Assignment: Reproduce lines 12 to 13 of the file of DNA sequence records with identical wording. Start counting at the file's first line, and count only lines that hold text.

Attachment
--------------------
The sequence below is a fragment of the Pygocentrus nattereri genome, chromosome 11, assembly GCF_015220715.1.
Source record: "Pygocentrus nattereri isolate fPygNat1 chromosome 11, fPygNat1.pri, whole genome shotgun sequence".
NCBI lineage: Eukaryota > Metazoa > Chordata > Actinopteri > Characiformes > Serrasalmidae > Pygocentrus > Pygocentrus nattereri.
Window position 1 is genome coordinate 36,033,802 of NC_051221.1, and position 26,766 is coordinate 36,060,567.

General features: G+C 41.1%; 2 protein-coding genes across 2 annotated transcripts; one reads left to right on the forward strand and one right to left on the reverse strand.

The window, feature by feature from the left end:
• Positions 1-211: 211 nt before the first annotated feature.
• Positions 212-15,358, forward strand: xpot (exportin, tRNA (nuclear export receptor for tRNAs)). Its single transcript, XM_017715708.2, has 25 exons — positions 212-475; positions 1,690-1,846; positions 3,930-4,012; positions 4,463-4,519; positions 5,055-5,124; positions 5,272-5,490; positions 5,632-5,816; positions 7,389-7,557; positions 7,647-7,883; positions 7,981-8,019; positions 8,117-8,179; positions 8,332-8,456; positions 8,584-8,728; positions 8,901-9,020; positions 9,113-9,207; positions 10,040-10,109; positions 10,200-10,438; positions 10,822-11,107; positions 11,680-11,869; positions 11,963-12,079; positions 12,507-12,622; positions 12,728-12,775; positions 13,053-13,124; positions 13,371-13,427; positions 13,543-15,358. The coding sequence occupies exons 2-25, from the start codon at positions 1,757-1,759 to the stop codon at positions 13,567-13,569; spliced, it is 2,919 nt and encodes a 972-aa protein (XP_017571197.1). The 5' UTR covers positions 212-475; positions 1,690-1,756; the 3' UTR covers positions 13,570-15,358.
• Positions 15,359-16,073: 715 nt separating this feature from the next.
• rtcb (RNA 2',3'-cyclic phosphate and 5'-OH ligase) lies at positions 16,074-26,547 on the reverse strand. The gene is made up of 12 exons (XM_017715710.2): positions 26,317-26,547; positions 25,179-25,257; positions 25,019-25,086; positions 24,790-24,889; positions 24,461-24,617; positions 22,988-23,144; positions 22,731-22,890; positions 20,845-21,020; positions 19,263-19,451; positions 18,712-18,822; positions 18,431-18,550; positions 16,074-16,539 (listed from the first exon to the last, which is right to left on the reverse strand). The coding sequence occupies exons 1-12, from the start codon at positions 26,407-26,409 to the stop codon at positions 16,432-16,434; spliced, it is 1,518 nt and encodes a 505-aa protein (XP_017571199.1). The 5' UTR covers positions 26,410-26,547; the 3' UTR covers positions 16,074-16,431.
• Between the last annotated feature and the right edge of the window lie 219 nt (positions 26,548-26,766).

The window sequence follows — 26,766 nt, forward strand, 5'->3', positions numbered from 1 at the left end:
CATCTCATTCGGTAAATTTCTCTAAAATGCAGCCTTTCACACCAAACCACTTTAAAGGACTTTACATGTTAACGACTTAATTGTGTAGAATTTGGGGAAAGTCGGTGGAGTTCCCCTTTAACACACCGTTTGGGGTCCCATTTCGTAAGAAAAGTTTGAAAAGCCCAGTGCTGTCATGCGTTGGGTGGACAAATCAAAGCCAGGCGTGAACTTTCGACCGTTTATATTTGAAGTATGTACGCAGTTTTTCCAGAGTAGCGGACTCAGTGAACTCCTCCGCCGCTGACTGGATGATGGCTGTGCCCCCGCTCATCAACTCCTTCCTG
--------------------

The window sequence follows — 26,766 nt, forward strand, 5'->3', positions numbered from 1 at the left end:
CATCTCATTCGGTAAATTTCTCTAAAATGCAGCCTTTCACACCAAACCACTTTAAAGGACTTTACATGTTAACGACTTAATTGTGTAGAATTTGGGGAAAGTCGGTGGAGTTCCCCTTTAACACACCGTTTGGGGTCCCATTTCGTAAGAAAAGTTTGAAAAGCCCAGTGCTGTCATGCGTTGGGTGGACAAATCAAAGCCAGGCGTGAACTTTCGACCGTTTATATTTGAAGTATGTACGCAGTTTTTCCAGAGTAGCGGACTCAGTGAACTCCTCCGCCGCTGACTGGATGATGGCTGTGCCCCCGCTCATCAACTCCTTCCTG